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Prog Histochem Cytochem. 2007;41(3):141-200. Epub 2006 Dec 11.

Heat-induced antigen retrieval: mechanisms and application to histochemistry.

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  • 1Electron Microscope Laboratory, School of Medicine, Keio University, 35-Shinanomachi, Shinjuku-ku, Tokyo 160-8582, Japan. shuji@sc.itc.keio.ac.jp

Abstract

Since the introduction of the fluorescence-labeled antibody method by Coons et al. [Immunological properties of antibody containing a fluorescent group. Proc Soc Exp Biol Med 47, 200-2002], many immunohistochemical methods have been refined to obtain high sensitivity with low background staining at both light and electron microscopic levels. Heat-induced antigen retrieval (HIAR) reported by Shi et al. in the early 1990s has greatly contributed to immunohistochemical analysis for formalin-fixed and paraffin-embedded (FFPE) materials, particularly in the field of pathology. Although antigen retrieval techniques including enzyme digestion, treatment with protein denaturants and heating have been considered tricky and mysterious techniques, the mechanisms of HIAR have been rapidly elucidated. Heating cleaves crosslinks (methylene bridges) and add methylol groups in formaldehyde-fixed proteins and nucleic acids and extends polypeptides to unmask epitopes hidden in the inner portion of antigens or covered by adjacent macromolecules. In buffers having an appropriate pH and ion concentration, epitopes are exposed without entangling the extended polypeptides during cooling process, since polypeptides may strike a balance between hydrophobic attraction force and electrostatic repulsion force. Recent studies have demonstrated that HIAR is applicable for immunohistochemistry with various kinds of specimens, i.e., FFPE materials, frozen sections, plastic-embedded specimens, and physically fixed tissues at both the light- and electron-microscopic levels, and have suggested that the mechanism of HIAR is common to aldehyde-fixed and aldehyde-unfixed materials. Furthermore, heating has been shown to be effective for flow cytometry, nucleic acid histochemistry (fluorescein in situ hybridization (FISH), in situ hybridization (ISH), and terminal deoxynucleotidyl transferase-mediated nick labeling (TUNEL)), and extraction and analysis of macromolecules in both FFPE archive materials and specimens processed by other procedures. In this article, we review mechanism of HIAR and application of heating in both immunohistochemistry and other histochemical reactions.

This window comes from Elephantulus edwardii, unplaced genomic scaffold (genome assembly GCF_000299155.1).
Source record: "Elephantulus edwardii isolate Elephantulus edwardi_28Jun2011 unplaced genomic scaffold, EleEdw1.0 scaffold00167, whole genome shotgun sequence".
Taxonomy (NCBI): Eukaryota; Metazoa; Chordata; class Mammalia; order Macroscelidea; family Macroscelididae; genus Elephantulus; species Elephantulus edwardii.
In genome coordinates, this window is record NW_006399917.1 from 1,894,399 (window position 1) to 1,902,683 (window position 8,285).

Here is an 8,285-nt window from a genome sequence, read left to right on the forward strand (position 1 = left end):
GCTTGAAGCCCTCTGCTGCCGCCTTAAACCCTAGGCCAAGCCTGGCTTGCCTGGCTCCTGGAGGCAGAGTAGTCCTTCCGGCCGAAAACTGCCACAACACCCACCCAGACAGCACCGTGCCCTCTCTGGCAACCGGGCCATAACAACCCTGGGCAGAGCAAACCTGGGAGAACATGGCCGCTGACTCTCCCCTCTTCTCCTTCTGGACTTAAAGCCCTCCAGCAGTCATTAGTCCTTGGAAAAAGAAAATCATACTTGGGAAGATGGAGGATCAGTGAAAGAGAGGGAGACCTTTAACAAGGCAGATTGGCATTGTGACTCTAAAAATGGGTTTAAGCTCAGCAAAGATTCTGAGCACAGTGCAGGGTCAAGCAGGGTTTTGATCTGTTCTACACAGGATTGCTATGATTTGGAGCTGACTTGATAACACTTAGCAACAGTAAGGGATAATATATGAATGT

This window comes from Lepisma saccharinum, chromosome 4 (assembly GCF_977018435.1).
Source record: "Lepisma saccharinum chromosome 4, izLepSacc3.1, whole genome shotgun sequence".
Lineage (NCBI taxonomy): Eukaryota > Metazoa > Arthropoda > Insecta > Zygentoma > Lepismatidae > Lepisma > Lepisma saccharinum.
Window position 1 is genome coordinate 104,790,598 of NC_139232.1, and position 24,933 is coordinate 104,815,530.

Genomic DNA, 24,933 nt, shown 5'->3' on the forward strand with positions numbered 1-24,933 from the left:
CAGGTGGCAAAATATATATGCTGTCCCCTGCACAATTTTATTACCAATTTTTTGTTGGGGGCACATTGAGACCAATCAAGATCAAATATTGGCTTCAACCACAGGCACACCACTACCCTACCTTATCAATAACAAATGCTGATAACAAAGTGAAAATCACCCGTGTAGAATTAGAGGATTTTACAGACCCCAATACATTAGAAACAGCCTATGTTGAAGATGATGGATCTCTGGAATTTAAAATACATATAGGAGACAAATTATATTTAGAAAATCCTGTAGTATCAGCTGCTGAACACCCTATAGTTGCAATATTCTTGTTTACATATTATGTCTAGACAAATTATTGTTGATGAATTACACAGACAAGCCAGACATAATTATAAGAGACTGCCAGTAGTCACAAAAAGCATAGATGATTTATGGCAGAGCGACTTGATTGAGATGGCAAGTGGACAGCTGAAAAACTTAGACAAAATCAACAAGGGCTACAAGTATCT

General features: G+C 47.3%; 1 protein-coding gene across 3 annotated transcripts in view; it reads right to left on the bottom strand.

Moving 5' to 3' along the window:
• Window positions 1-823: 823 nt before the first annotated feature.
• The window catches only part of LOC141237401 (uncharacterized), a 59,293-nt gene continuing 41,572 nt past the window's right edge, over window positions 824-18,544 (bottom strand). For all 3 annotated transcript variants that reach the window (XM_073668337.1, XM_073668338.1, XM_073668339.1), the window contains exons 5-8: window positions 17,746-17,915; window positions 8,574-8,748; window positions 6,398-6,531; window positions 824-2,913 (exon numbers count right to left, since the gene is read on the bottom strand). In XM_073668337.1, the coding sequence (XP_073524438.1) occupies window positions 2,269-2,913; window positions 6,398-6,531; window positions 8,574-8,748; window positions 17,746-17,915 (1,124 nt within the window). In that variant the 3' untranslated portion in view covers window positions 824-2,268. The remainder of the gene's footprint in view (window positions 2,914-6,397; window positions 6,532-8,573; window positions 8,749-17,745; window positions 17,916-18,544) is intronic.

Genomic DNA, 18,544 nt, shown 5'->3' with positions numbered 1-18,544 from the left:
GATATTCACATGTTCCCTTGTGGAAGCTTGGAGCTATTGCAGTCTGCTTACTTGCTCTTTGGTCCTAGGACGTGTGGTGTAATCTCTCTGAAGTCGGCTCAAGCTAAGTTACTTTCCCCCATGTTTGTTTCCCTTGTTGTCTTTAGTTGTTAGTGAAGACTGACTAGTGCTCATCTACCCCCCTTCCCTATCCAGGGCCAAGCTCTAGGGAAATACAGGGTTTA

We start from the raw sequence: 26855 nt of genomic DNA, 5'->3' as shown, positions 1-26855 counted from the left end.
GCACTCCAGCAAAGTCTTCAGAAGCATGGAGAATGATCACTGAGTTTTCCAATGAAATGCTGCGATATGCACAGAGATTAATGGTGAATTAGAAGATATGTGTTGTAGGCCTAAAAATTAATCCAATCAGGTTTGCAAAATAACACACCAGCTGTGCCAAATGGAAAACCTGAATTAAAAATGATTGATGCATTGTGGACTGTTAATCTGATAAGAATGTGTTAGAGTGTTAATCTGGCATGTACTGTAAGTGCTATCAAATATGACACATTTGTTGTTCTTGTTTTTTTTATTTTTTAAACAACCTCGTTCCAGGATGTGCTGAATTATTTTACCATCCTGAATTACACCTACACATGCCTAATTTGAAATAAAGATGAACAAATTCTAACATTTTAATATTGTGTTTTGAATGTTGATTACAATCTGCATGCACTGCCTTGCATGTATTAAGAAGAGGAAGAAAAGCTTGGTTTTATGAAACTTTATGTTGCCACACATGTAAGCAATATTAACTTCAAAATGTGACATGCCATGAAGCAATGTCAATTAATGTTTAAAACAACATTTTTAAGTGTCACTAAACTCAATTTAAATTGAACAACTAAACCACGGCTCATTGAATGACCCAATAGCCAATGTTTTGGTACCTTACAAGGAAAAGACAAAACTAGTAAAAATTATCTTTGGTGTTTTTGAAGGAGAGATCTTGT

PMID:
17197287
[PubMed - indexed for MEDLINE]
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